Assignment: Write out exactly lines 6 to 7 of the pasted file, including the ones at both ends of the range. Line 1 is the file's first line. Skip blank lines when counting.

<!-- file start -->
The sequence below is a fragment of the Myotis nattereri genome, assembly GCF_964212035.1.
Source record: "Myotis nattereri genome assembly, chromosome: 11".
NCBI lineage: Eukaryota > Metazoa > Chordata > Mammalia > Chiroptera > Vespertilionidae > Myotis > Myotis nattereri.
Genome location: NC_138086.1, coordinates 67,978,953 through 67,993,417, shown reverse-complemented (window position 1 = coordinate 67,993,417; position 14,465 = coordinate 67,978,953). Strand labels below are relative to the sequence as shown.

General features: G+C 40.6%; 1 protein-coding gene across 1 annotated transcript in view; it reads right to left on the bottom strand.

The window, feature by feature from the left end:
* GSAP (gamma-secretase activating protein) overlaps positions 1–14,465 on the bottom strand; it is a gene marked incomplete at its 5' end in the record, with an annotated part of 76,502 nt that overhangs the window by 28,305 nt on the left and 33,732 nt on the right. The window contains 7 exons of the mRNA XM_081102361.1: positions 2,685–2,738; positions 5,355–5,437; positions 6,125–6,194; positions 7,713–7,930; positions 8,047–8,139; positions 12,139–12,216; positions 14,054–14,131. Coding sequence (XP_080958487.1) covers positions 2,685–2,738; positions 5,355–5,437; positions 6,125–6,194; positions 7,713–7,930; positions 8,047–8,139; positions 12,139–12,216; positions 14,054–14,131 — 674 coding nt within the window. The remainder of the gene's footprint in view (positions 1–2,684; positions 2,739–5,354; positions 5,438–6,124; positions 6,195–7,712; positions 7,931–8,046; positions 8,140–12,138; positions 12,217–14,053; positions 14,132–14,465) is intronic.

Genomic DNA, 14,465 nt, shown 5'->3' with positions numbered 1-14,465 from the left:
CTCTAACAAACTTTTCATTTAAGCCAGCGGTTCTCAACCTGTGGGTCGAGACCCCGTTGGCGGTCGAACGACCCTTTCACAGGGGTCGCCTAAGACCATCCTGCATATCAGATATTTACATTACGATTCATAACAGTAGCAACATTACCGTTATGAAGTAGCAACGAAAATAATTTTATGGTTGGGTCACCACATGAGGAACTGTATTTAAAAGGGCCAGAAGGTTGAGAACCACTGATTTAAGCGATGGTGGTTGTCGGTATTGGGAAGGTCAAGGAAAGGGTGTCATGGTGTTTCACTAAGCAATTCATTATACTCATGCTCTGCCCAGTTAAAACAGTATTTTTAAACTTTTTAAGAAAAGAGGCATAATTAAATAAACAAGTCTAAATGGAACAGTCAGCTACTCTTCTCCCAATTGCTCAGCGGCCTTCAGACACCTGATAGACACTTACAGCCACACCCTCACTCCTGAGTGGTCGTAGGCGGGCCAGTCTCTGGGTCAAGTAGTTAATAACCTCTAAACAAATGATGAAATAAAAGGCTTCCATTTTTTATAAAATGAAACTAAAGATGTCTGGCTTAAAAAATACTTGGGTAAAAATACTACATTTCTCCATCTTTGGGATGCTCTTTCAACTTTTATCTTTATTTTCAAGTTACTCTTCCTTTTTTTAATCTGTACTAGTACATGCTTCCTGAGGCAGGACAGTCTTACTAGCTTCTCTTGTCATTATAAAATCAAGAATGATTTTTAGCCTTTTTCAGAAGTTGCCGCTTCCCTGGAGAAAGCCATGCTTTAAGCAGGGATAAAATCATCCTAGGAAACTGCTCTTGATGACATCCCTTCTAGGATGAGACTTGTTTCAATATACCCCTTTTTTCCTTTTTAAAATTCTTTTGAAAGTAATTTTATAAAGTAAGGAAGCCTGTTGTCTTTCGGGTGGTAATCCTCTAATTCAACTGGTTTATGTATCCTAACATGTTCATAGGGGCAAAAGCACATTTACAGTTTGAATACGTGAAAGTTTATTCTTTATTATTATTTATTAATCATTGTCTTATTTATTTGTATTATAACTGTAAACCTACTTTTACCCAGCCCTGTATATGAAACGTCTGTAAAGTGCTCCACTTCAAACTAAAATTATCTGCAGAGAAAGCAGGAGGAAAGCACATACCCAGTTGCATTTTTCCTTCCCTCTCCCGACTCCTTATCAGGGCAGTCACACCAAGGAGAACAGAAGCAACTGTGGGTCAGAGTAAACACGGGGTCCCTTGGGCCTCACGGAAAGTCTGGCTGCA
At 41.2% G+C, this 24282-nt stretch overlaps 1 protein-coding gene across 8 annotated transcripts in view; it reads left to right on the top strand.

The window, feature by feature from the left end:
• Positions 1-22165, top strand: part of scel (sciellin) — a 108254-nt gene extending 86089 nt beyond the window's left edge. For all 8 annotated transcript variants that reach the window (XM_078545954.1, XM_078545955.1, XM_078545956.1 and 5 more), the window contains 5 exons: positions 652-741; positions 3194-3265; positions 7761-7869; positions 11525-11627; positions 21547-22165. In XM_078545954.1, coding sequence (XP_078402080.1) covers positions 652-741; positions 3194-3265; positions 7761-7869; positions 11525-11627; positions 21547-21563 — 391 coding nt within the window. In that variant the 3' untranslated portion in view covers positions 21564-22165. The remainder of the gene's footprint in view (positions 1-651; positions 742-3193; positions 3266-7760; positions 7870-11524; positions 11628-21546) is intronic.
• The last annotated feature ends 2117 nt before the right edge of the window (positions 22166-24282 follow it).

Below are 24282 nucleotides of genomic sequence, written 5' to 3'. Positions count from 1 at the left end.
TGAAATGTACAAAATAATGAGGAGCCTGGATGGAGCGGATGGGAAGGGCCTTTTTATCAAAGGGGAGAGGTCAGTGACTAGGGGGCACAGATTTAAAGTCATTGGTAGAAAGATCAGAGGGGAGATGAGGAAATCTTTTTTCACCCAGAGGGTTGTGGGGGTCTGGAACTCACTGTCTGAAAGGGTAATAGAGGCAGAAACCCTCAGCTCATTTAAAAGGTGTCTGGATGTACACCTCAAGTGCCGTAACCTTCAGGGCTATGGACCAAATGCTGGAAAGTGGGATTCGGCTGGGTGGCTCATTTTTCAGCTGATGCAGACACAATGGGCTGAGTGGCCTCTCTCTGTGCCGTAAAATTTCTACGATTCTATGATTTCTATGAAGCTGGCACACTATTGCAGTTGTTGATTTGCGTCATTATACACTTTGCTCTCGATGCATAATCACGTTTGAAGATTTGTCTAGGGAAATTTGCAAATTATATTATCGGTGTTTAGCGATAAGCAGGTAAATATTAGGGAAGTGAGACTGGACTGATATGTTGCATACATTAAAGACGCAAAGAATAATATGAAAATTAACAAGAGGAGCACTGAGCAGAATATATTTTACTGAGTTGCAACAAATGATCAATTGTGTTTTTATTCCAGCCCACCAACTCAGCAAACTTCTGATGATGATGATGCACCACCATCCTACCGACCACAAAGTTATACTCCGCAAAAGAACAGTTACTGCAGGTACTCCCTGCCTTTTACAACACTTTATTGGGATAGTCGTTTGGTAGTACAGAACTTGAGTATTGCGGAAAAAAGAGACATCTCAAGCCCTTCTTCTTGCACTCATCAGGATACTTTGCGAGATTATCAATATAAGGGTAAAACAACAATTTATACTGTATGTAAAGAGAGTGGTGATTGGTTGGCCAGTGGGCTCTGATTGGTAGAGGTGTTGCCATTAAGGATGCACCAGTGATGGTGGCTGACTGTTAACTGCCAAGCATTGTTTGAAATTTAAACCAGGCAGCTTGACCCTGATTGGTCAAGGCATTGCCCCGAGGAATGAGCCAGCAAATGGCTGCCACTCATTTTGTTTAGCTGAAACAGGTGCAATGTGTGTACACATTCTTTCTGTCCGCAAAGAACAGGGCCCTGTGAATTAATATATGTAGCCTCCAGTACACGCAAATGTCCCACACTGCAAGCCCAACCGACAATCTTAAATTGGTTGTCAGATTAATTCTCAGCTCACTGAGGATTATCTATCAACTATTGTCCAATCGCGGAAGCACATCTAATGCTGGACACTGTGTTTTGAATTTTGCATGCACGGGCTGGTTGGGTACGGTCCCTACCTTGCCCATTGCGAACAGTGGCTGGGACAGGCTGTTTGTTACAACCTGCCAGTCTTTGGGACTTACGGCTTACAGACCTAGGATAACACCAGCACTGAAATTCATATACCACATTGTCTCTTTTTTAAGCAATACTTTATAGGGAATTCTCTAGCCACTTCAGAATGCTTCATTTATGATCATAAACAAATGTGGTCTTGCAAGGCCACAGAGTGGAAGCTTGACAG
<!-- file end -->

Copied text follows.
The window, feature by feature from the left end:
* GSAP (gamma-secretase activating protein) overlaps positions 1–14,465 on the bottom strand; it is a gene marked incomplete at its 5' end in the record, with an annotated part of 76,502 nt that overhangs the window by 28,305 nt on the left and 33,732 nt on the right. The window contains 7 exons of the mRNA XM_081102361.1: positions 2,685–2,738; positions 5,355–5,437; positions 6,125–6,194; positions 7,713–7,930; positions 8,047–8,139; positions 12,139–12,216; positions 14,054–14,131. Coding sequence (XP_080958487.1) covers positions 2,685–2,738; positions 5,355–5,437; positions 6,125–6,194; positions 7,713–7,930; positions 8,047–8,139; positions 12,139–12,216; positions 14,054–14,131 — 674 coding nt within the window. The remainder of the gene's footprint in view (positions 1–2,684; positions 2,739–5,354; positions 5,438–6,124; positions 6,195–7,712; positions 7,931–8,046; positions 8,140–12,138; positions 12,217–14,053; positions 14,132–14,465) is intronic.